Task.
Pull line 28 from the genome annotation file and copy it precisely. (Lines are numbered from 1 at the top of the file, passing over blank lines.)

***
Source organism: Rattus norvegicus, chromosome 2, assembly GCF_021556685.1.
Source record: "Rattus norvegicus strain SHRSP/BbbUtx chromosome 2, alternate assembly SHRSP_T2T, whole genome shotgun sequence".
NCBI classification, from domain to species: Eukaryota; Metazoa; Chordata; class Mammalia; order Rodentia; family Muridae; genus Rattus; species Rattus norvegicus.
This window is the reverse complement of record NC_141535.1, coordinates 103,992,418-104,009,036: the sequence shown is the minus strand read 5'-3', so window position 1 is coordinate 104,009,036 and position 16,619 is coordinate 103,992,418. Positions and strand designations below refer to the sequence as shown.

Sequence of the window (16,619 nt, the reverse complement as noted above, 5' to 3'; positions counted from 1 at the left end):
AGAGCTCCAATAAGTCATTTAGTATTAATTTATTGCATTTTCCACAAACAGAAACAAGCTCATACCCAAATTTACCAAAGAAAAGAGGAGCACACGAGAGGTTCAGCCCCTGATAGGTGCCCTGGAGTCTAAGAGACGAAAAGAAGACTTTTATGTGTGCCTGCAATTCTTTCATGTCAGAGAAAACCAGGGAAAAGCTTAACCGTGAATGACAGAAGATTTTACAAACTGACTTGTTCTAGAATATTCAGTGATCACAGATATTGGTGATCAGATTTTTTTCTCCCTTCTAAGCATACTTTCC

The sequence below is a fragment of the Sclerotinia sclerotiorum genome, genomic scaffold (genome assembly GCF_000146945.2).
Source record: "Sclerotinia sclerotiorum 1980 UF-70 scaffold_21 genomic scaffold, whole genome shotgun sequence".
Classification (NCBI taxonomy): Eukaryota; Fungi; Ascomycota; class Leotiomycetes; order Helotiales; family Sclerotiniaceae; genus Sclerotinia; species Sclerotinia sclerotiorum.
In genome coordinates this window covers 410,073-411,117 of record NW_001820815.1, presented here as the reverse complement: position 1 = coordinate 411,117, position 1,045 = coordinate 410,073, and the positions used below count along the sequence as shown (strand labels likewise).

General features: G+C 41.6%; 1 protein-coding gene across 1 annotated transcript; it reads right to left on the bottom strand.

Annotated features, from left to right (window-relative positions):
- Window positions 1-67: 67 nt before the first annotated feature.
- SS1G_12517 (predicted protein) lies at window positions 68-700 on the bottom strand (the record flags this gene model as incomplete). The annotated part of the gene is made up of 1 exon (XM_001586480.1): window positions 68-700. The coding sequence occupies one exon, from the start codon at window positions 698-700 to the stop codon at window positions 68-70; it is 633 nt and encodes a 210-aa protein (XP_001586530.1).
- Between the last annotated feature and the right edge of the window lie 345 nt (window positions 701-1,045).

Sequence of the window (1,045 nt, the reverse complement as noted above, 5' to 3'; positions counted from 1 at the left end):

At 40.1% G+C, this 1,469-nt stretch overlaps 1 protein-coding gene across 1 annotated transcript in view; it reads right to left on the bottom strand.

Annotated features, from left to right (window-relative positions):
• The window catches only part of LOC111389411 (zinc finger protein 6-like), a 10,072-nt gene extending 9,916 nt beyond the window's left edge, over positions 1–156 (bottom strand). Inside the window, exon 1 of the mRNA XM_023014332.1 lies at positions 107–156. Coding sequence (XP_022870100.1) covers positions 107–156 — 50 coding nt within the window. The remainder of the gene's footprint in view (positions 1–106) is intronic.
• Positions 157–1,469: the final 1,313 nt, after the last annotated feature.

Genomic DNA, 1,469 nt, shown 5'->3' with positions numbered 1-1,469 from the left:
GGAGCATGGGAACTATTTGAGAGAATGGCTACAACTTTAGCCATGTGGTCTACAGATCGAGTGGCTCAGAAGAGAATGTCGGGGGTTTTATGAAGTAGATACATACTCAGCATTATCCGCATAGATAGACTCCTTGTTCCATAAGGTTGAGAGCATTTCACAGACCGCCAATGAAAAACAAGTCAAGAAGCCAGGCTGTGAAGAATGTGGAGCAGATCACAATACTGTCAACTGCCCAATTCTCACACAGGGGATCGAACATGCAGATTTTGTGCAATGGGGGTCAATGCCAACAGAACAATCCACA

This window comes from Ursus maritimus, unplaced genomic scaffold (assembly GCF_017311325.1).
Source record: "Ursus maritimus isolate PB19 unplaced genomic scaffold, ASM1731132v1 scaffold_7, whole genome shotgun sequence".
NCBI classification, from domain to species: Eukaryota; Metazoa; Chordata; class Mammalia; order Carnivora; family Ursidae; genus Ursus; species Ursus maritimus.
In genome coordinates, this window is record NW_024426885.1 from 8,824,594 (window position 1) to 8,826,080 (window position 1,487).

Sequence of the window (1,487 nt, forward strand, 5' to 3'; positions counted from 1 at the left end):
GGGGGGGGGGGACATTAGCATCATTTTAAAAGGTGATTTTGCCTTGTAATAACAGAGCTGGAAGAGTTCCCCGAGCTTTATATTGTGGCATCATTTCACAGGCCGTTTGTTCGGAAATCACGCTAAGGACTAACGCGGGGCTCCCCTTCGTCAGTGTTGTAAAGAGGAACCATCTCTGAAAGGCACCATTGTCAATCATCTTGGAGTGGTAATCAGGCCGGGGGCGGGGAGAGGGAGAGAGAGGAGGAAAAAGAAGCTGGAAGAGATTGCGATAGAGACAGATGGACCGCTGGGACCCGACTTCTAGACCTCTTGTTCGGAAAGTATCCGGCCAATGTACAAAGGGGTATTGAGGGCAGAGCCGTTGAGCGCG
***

GGGGGGGGGGGACATTAGCATCATTTTAAAAGGTGATTTTGCCTTGTAATAACAGAGCTGGAAGAGTTCCCCGAGCTTTATATTGTGGCATCATTTCACAGGCCGTTTGTTCGGAAATCACGCTAAGGACTAACGCGGGGCTCCCCTTCGTCAGTGTTGTAAAGAGGAACCATCTCTGAAAGGCACCATTGTCAATCATCTTGGAGTGGTAATCAGGCCGGGGGCGGGGAGAGGGAGAGAGAGGAGGAAAAAGAAGCTGGAAGAGATTGCGATAGAGACAGATGGACCGCTGGGACCCGACTTCTAGACCTCTTGTTCGGAAAGTATCCGGCCAATGTACAAAGGGGTATTGAGGGCAGAGCCGTTGAGCGCG